My first long ride was 100k. For others, 50k might be the magic milestone, on the other hand I know of others who jumped right in at 200k or even 300k. Each to their own.
Many people embarking on their first long ride seem to be motivated by an upcoming "event", be it a big one like Around the Bay in a Day or Sydney to the Gong, or (as in my case) an Audax club ride. The common thread here is riding for enjoyment and sense of achievement rather than racing.
Regardless of the target distance, almost everyone wonders how best to prepare for their first long ride, so here I offer three tips from experts.
Eddy Merckx: "Ride lots."
If the distance of your regular weekly rides (e.g. to/from work) totals to about your target distance, then I reckon you probably have the leg fitness to ride it in one day. If your weekly mileage is a bit short, start gradually extending the distances and/or try a few other ways to improve your cycling fitness.
Even if your mileage is OK, there's also the question of bum-saddle familiarity, so it wouldn't hurt to test your on-bike comfort by building up to rides close to your target distance as the event approaches.
So, tip 1: Ride lots.
Baden-Powell of Gilwell: "Be prepared"
You don't want any surprises on the day of the event—everything should be tried and tested on your preparation rides: all food, all drink, all clothing, all gear. Nothing should be new or specially added or changed for the big day.
Also, make sure your bike is in good condition. If necessary, book it in at your local bike shop in the week before the event. But take it for one or two rides after its maintenance check—even with the best care, sometimes things need readjusting.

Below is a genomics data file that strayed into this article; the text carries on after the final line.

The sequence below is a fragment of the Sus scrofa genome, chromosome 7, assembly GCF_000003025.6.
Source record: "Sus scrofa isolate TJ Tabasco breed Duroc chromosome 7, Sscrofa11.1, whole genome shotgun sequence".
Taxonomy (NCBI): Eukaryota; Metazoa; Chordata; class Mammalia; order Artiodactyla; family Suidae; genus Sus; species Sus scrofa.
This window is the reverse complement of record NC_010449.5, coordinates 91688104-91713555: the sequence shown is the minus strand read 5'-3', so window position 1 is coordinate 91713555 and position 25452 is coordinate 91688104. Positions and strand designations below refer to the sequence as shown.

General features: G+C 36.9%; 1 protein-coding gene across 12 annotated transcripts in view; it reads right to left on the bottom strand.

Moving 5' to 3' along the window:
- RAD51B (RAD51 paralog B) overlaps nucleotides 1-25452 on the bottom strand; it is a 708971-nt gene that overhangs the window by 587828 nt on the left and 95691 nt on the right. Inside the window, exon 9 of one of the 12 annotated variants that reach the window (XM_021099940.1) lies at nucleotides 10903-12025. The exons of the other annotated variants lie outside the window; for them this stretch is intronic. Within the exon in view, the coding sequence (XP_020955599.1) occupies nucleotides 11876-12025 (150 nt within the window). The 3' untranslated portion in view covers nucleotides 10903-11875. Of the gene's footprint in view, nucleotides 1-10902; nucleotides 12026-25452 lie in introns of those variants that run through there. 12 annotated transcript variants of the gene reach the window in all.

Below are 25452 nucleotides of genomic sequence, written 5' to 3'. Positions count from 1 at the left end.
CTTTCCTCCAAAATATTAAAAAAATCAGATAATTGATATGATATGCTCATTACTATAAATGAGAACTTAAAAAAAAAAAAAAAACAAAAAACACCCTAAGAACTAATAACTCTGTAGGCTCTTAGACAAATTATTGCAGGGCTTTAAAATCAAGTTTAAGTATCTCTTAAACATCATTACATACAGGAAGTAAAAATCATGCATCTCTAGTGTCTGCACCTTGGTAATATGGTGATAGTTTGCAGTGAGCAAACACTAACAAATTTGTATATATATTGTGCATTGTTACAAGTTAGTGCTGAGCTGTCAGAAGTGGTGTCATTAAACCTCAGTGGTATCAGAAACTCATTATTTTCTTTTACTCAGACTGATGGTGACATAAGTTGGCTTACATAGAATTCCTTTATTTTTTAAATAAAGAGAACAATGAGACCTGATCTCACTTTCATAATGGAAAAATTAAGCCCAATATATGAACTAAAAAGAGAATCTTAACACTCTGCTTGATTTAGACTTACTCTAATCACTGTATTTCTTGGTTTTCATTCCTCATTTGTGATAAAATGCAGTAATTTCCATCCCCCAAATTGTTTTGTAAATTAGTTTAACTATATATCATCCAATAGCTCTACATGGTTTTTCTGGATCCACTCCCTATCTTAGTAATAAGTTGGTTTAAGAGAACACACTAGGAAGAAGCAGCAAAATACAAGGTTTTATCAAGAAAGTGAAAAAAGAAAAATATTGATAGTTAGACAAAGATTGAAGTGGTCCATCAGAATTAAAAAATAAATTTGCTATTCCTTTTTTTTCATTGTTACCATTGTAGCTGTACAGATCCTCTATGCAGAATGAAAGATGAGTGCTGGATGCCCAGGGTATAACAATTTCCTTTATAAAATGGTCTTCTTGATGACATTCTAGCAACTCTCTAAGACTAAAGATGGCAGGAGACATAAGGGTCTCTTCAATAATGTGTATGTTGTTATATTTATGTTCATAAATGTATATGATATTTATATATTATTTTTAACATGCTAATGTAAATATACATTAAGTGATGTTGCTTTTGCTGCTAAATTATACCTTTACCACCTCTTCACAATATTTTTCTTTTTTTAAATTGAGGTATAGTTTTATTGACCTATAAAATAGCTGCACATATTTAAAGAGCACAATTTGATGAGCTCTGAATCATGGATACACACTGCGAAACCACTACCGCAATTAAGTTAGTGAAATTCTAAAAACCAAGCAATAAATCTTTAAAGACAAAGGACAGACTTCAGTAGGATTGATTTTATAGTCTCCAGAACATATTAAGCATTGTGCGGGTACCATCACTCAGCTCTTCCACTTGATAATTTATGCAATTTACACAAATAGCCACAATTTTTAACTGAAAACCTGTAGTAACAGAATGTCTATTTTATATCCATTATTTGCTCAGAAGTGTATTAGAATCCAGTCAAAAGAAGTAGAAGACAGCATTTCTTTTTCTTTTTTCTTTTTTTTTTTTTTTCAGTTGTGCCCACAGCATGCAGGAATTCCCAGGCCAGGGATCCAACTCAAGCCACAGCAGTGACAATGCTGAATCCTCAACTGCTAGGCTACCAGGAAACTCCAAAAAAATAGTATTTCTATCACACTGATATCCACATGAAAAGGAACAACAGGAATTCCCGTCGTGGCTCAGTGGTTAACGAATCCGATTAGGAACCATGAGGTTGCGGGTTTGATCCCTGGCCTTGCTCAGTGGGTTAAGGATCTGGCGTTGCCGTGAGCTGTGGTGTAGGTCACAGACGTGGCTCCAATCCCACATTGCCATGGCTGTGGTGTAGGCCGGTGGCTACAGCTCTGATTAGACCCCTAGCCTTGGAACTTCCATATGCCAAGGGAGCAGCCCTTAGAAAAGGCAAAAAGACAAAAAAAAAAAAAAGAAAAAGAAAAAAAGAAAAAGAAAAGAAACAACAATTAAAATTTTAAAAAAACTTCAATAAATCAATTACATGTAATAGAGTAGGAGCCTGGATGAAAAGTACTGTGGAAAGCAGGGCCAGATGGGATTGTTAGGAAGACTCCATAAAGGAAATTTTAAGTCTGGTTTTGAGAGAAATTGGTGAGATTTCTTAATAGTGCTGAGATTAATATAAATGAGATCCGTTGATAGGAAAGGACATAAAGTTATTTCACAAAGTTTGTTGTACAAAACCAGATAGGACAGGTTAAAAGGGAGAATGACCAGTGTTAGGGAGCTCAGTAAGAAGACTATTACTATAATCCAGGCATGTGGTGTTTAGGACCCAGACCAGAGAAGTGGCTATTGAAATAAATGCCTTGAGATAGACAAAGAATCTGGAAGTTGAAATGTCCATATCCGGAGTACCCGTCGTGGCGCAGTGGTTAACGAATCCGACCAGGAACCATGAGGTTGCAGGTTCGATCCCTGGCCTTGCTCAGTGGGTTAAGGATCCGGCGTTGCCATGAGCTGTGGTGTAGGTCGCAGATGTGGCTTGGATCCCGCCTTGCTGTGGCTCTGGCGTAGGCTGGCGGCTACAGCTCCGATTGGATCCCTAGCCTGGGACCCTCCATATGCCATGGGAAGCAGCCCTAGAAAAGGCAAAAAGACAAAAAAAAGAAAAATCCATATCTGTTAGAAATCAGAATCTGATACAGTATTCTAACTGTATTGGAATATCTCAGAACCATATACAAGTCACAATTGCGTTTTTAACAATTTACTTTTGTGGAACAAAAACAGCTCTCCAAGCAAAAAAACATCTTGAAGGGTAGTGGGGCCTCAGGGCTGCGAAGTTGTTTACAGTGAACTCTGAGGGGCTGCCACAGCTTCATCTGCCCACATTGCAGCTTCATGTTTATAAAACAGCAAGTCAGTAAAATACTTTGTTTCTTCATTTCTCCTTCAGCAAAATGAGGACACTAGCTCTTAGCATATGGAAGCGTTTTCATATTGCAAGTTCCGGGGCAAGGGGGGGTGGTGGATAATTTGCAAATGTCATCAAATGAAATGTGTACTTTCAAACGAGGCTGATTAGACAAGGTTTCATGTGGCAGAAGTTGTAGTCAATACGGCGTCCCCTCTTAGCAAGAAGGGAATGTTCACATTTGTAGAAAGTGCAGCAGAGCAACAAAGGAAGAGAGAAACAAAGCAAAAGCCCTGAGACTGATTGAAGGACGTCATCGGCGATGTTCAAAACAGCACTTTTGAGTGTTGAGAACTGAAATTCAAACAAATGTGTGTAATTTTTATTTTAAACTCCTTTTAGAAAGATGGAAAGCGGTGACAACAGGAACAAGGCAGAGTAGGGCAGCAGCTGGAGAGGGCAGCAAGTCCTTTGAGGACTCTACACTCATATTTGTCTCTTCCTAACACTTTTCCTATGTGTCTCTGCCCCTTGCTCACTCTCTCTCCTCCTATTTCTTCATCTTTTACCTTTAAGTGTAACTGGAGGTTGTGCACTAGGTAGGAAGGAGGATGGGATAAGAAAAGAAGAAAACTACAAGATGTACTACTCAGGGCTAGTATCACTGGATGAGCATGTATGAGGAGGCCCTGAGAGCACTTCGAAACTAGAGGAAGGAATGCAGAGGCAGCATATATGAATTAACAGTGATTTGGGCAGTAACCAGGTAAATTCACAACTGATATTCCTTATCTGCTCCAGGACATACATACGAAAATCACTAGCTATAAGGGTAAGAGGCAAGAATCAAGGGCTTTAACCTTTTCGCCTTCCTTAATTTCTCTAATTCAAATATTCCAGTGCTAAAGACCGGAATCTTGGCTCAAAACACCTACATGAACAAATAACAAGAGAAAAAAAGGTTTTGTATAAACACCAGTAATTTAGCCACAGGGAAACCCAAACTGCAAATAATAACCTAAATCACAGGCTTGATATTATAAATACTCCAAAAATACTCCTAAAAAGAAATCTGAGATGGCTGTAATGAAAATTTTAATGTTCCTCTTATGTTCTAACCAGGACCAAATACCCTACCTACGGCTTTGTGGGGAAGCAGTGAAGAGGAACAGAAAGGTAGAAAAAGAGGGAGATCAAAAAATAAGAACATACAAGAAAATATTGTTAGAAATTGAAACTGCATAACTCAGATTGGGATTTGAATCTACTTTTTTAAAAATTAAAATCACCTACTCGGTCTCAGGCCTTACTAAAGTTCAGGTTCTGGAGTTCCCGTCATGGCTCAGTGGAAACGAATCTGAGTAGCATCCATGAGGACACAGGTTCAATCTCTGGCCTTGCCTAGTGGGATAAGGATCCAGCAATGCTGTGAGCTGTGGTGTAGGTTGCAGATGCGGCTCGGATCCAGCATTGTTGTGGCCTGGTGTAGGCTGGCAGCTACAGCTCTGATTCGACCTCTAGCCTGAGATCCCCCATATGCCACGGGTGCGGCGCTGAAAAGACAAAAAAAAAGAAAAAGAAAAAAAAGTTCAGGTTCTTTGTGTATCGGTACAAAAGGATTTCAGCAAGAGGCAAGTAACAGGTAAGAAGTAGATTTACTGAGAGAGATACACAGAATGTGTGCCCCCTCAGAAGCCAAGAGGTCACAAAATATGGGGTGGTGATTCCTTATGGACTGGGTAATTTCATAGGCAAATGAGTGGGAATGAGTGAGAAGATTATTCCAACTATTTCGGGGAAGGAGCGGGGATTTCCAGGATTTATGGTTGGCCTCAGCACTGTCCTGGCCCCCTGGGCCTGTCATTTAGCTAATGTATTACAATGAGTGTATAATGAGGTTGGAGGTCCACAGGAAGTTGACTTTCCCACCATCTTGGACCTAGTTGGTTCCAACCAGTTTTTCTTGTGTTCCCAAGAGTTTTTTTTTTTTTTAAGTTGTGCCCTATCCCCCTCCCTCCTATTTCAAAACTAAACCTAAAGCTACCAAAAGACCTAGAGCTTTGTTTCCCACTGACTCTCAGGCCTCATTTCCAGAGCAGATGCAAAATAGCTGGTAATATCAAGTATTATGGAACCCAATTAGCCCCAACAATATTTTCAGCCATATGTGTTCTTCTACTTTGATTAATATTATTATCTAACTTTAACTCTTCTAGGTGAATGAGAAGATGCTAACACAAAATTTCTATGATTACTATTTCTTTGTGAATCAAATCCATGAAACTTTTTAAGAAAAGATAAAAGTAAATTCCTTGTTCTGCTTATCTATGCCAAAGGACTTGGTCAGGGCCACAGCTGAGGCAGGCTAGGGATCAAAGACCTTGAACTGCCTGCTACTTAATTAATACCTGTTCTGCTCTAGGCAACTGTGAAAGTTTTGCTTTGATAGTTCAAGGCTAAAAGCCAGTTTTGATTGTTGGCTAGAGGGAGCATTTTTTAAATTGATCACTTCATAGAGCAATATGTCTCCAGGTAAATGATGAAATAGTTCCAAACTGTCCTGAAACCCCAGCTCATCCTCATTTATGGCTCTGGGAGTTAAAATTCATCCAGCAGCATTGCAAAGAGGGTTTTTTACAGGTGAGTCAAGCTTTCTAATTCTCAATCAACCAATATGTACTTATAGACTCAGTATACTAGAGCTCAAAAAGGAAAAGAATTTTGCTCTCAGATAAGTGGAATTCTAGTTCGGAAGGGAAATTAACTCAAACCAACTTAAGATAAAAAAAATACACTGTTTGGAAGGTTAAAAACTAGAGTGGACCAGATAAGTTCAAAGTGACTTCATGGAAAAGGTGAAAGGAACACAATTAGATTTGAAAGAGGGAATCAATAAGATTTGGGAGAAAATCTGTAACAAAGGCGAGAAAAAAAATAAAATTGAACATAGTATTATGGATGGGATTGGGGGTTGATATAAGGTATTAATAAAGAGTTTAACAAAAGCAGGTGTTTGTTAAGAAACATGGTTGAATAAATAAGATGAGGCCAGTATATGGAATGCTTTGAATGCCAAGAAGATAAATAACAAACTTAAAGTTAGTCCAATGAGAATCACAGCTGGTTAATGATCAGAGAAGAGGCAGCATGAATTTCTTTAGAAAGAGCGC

Prepare your own abilities too. At the very least, know how to carry out the most fundamental of repairs: fixing a puncture. Do a test run on the bike you'll be riding, and carry the tools and parts (e.g. spare inner tube) necessary to carry out basic field repairs.
Tip 2: Be prepared.
Velocio: "Eat before you are hungry, drink before you are thirsty."
On the day of The Ride, take it easy and enjoy yourself. Concentrate on chugging along at your own pace, keeping up your supply of food and drink, and having fun.
In big events there are always people who will treat it as a race. Don't join in, no matter how tempting. Look for people riding at about your cruising pace and stick with them. If you're with a bunch of like-minded friends, so much the better. It's not really necessary (or even safe in large public events) to ride in tight formation, just ride together for the company and mutual support.
Take breaks when you need to but keep them brief: while you're kicking back in the cafe enjoying your double decaf soy chai latte and death-by-chocolate cake, your muscles will be cooling.
Tip 3: Follow Velocio's Seven Commandments for the Wise Cyclist.
- Keep your stops short and few.
- Eat before you're hungry, drink before you're thirsty.
- Never get too tired to eat or sleep.
- Add a layer before you're cold, take one off before you're hot.
- Lay off wine, meat and tobacco on tour.
- Ride within yourself, especially in the first hour.
- Never show off.
So, ride lots, be prepared, and enjoy that first long ride and it won't be your last. And before you know it, you'll soon be ready for another (even longer) long ride.